• Malignancy: bony metastases, myeloma and paraneoplastic syndrome
  • Drugs: thiazide diuretics, excessive ingestion of Ca2+-containing antacids and excessive vitamin D intake
  • Rarer causes: granulomatous diseases (e.g. sarcoid, TB) and endocrinopathies


Like hypercalcaemia, hypocalcaemia can be spurious and may be caused by acute hyperventilation. Hypocalcaemia is rarely an emergency, unless Ca2+ is <1.5 mmol/l (risking laryngospasm).

Differential diagnoses

  • Spurious (low albumin as in malnutrition or chronic malabsorption, blood taken from drip arm)
  • Acute hyperventilation
  • Pancreatitis
  • Hypoparathyroidism – thyroid surgery or neck irradiation
  • On TPN without adequate Ca2+
  • Vitamin D deficiency – malabsorption, renal disease, phenytoin or phenobarbitone
  • Excessive ingestion of phosphate

Chest pain

Chest pain always requires urgent attention. Whilst angina, oesophagitis, oesophageal spasm, and musculoskeletal pain are the most common causes of chest pain, never forget pulmonary embolus in the hospital setting.

When answering your bleep

Ask the ward staff to:

  • Perform an ECG.
  • Repeat the vital signs.
  • If the patient has a history of IHD, prescribe sublingual glyceryl trinitrate (GTN) two puffs over the phone. Aim for sats >94%, but take care in patients with chronic obstructive pulmonary disease (COPD).

  • Differential diagnoses (*do not miss these!)
  • Cardiac

    • Angina (IHD, LVH/HOCM)
    • Acute MI*
    • Pericarditis or myocarditis, including post-MI Dressler’s syndrome

  • Lung/pleura

    • Pulmonary embolus*
    • Pneumothorax*
    • Pleurisy/pneumonia

  • Aorta

    • Dissection*
    • Aneurysm

  • GIT

    • Oesophageal spasm
    • Oesophagitis/gastritis
    • Pancreatitis, cholecystitis and peptic ulcer disease/perforation

  • Others

    • Shingles
    • Costochondritis
    • Rib or vertebral collapse


  • Pain radiating to either arm, neck or jaw suggests cardiac ischaemia. Pain radiating to the back could be a dissection. Check BP in both arms.
  • Sublingual GTN will often provide immediate relief of angina and is a useful diagnostic aid. It also relieves oesophageal spasm, but over a few minutes.
  • Oesophageal spasm or severe anxiety sometimes causes ischaemia-like changes on the ECG. Seek advice if unsure.
  • A tachycardic patient may also show rate-related ischaemic changes but these do not normally occur with a simple sinus tachycardia. Slowing the rate should reverse the changes.


Beware of unexpected confusion in patients. In particular, hypoxia is common but easily missed in the elderly. Never assume disorientation or dementia without first excluding serious medical causes and ascertaining the patient’s usual mental state.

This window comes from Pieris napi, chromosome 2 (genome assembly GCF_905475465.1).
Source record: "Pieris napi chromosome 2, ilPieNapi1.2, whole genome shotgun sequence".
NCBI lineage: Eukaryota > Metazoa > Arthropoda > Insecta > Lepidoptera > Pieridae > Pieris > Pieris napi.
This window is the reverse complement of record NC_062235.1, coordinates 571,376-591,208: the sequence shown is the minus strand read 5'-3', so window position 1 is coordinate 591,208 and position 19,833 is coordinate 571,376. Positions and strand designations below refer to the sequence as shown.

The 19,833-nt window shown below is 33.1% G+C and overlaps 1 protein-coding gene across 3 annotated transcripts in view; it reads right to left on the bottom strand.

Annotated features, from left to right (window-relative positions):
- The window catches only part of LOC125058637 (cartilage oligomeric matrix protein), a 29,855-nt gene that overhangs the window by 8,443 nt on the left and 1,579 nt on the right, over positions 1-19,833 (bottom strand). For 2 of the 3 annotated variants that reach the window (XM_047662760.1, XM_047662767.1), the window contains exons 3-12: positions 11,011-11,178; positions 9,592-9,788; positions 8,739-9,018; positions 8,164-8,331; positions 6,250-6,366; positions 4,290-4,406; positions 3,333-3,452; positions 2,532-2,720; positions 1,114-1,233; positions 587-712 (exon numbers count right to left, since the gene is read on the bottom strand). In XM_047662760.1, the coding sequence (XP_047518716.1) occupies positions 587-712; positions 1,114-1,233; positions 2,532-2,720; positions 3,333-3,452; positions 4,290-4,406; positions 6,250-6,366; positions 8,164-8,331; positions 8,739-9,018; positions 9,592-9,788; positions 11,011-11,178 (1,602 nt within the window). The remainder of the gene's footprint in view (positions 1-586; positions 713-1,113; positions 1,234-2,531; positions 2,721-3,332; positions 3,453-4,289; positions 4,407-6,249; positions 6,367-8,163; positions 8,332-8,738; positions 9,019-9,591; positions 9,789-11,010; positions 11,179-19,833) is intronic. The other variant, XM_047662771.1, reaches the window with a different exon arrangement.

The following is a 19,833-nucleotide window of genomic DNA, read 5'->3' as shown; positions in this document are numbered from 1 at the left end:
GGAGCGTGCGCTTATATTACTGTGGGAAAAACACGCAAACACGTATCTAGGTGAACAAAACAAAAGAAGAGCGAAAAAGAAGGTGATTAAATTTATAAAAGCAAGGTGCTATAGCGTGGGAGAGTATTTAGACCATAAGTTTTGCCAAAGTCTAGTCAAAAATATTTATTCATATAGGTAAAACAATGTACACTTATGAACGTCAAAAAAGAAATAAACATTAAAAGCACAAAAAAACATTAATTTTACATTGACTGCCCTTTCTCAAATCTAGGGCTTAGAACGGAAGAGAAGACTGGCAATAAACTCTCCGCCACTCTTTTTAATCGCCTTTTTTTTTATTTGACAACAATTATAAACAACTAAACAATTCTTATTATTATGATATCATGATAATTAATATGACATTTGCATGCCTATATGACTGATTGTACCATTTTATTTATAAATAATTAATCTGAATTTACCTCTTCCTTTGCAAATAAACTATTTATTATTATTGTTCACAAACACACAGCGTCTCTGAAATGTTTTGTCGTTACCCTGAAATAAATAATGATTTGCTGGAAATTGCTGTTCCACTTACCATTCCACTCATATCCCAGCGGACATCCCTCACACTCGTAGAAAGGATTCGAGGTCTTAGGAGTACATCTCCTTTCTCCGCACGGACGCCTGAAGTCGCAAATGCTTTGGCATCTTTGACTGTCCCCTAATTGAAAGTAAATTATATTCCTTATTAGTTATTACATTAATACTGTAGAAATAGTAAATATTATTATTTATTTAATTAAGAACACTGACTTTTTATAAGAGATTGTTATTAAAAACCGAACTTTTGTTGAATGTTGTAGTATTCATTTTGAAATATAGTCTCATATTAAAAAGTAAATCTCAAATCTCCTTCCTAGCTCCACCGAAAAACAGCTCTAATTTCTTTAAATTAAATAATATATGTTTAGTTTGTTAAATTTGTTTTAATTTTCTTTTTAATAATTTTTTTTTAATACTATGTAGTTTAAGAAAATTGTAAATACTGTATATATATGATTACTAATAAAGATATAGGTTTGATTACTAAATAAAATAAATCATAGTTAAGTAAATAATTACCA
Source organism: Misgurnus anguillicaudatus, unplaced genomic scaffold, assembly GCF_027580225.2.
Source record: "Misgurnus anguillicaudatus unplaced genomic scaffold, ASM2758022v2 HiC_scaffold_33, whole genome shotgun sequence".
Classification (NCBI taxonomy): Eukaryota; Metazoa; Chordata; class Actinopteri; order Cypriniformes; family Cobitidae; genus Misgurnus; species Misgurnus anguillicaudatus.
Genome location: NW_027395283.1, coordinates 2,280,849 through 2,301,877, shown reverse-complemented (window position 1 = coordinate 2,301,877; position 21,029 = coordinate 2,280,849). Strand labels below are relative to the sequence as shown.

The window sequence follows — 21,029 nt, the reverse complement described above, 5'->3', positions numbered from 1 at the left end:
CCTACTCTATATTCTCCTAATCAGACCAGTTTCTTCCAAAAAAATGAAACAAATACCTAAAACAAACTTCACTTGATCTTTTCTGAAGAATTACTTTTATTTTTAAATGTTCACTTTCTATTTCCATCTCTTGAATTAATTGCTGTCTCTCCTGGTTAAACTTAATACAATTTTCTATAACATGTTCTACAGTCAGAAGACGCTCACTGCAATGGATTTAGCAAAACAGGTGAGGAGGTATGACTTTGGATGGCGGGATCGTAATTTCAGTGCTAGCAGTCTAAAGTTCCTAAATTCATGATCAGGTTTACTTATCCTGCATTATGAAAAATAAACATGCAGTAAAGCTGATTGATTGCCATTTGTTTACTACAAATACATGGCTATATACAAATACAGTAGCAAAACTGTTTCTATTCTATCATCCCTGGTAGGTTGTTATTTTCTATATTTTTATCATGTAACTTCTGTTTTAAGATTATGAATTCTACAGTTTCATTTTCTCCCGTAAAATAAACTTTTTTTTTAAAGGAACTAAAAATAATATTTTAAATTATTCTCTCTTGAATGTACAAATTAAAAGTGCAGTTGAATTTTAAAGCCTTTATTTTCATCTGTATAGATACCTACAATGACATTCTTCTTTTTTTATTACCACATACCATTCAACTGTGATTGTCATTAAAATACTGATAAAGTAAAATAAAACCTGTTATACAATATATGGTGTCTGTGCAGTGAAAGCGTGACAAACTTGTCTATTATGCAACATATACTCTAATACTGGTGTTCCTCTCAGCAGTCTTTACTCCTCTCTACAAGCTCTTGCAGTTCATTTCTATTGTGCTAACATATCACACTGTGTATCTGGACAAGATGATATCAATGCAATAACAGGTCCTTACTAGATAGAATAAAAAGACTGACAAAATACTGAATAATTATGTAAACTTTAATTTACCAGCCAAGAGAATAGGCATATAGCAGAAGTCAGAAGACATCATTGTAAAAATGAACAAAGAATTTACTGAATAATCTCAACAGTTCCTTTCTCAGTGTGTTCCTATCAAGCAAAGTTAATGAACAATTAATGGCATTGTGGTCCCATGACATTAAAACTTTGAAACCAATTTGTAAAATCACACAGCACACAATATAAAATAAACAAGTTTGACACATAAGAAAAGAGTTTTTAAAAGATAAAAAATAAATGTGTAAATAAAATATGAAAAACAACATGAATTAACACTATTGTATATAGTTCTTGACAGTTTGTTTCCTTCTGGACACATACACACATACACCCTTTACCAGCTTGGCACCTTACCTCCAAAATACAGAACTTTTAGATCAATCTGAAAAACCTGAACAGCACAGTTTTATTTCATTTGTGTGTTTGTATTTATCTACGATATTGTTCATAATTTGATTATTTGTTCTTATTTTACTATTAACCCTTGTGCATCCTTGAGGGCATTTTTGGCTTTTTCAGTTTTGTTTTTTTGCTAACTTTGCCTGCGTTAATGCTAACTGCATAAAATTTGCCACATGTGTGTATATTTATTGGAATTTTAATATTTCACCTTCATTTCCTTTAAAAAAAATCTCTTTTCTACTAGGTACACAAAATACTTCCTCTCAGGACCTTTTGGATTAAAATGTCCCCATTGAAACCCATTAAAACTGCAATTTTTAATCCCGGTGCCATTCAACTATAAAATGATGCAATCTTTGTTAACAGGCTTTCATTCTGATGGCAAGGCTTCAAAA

When answering your bleep

  • Ask for a ward capillary blood glucose test (‘BM stick’ – this stands for Boehringer Mannheim, the old name for Roche Diagnostics).
  • Temp, BP, pulse and urine dipstick.
  • Pulse oximetry if available.

Differential diagnoses

‘DIM TOP’ (Mike’s South African acronym!):

  • Drugs (especially sedatives and analgesics like opiates, anticonvulsants)
  • Infection (anywhere, commonly UTI and pneumonia)
  • Metabolic (hypoglycaemia, Na, K, Ca, liver failure, uraemia)
  • Trauma (concussion, subdural haematoma)
  • Toxins (alcohol withdrawal, drugs, others)
  • Oxygen deficit/hypoxia (pneumonia, pulmonary oedema, PE, respiratory depression (opiates), anaemia)
  • Pain and discomfort (any cause, including urinary/faecal retention)
  • Psychiatric/dementia
  • Perfusion abnormalities (stroke, transient ischaemic attack (TIA), nonconvulsive status)
  • Post-op confusion (hypoxia, urinary retention, infection, drugs, abnormal electrolytes, pain, blood loss, disorientation, alcohol withdrawal)


  • Nurse the patient in a moderately lit room and minimize noise. Give repeated reassurance to the patient. A well-loved family member or a familiar nurse caring for the patient is invaluable.
  • Consider nursing the patient on a mattress on the floor. Some hospitals have special ‘soft-walled’ beds. Bed rails and ‘hand ties’ are regarded by most nursing staff as unnecessary and potentially dangerous. Physical restraint is rarely used in the United Kingdom.
  • Soft music, surrounding the patient with pictures of family.
  • Secure NG tubes and IV lines with bandages. It is occasionally necessary to put mittens on the patient’s hands.
  • If you have excluded serious causes, consider short-term sedation with a benzodiazepine (lorazepam 0.5–1 mg IM, repeated after 4 hours if necessary). Use with caution in the elderly.

    Alternatives include:

    • – Haloperidol 5–10 mg IM or PO. (Avoid in elderly patients. Haloperidol is useful in the more acute setting. Have a resus trolley to hand. You may need to wait 10–20 minutes for the drug to take effect.)